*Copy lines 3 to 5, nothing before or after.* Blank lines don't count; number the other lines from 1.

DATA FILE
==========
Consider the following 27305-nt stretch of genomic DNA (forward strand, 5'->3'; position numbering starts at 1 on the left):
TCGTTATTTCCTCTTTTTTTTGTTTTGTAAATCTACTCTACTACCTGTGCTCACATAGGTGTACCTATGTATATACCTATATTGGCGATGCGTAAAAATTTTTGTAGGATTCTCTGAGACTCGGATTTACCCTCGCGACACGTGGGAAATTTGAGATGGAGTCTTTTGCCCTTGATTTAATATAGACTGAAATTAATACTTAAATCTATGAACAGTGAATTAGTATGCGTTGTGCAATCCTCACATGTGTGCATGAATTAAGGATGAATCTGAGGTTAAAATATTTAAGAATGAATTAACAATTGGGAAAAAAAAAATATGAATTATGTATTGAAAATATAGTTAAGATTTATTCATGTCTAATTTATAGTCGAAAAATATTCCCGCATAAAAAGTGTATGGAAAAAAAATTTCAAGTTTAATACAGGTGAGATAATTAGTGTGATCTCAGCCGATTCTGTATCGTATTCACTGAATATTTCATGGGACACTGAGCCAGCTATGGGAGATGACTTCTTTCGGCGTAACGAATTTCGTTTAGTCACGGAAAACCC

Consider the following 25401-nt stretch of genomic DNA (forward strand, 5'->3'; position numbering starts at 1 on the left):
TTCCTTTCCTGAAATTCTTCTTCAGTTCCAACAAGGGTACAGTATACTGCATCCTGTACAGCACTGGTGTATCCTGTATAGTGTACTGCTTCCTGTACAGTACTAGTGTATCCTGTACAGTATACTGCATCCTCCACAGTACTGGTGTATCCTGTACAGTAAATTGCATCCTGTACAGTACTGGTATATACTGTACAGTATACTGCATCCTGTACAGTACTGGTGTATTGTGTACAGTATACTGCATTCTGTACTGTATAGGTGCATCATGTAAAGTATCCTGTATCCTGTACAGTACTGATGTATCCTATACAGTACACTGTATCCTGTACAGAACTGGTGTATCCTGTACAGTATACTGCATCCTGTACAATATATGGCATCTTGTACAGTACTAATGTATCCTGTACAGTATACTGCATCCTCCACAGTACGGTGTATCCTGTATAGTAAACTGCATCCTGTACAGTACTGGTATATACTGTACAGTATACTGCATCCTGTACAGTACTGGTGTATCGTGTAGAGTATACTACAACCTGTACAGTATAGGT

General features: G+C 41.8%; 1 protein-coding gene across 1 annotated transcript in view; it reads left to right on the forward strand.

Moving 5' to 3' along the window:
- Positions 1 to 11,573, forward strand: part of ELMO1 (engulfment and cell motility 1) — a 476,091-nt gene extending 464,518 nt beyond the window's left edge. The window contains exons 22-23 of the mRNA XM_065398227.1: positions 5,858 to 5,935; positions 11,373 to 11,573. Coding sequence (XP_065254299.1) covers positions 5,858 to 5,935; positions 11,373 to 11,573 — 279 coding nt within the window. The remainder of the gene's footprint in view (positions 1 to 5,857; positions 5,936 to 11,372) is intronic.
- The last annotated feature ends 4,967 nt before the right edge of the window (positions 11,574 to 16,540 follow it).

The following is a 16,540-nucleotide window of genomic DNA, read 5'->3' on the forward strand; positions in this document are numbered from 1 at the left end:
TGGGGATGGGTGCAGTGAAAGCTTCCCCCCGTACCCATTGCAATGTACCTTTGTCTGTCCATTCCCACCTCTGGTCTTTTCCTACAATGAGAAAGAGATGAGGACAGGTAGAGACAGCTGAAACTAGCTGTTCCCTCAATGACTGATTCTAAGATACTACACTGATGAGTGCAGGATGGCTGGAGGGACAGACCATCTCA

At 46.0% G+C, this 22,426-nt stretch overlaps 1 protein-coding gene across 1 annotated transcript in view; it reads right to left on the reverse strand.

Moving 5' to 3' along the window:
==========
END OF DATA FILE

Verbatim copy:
Consider the following 25401-nt stretch of genomic DNA (forward strand, 5'->3'; position numbering starts at 1 on the left):
TTCCTTTCCTGAAATTCTTCTTCAGTTCCAACAAGGGTACAGTATACTGCATCCTGTACAGCACTGGTGTATCCTGTATAGTGTACTGCTTCCTGTACAGTACTAGTGTATCCTGTACAGTATACTGCATCCTCCACAGTACTGGTGTATCCTGTACAGTAAATTGCATCCTGTACAGTACTGGTATATACTGTACAGTATACTGCATCCTGTACAGTACTGGTGTATTGTGTACAGTATACTGCATTCTGTACTGTATAGGTGCATCATGTAAAGTATCCTGTATCCTGTACAGTACTGATGTATCCTATACAGTACACTGTATCCTGTACAGAACTGGTGTATCCTGTACAGTATACTGCATCCTGTACAATATATGGCATCTTGTACAGTACTAATGTATCCTGTACAGTATACTGCATCCTCCACAGTACGGTGTATCCTGTATAGTAAACTGCATCCTGTACAGTACTGGTATATACTGTACAGTATACTGCATCCTGTACAGTACTGGTGTATCGTGTAGAGTATACTACAACCTGTACAGTATAGGT

General features: G+C 41.8%; 1 protein-coding gene across 1 annotated transcript in view; it reads left to right on the forward strand.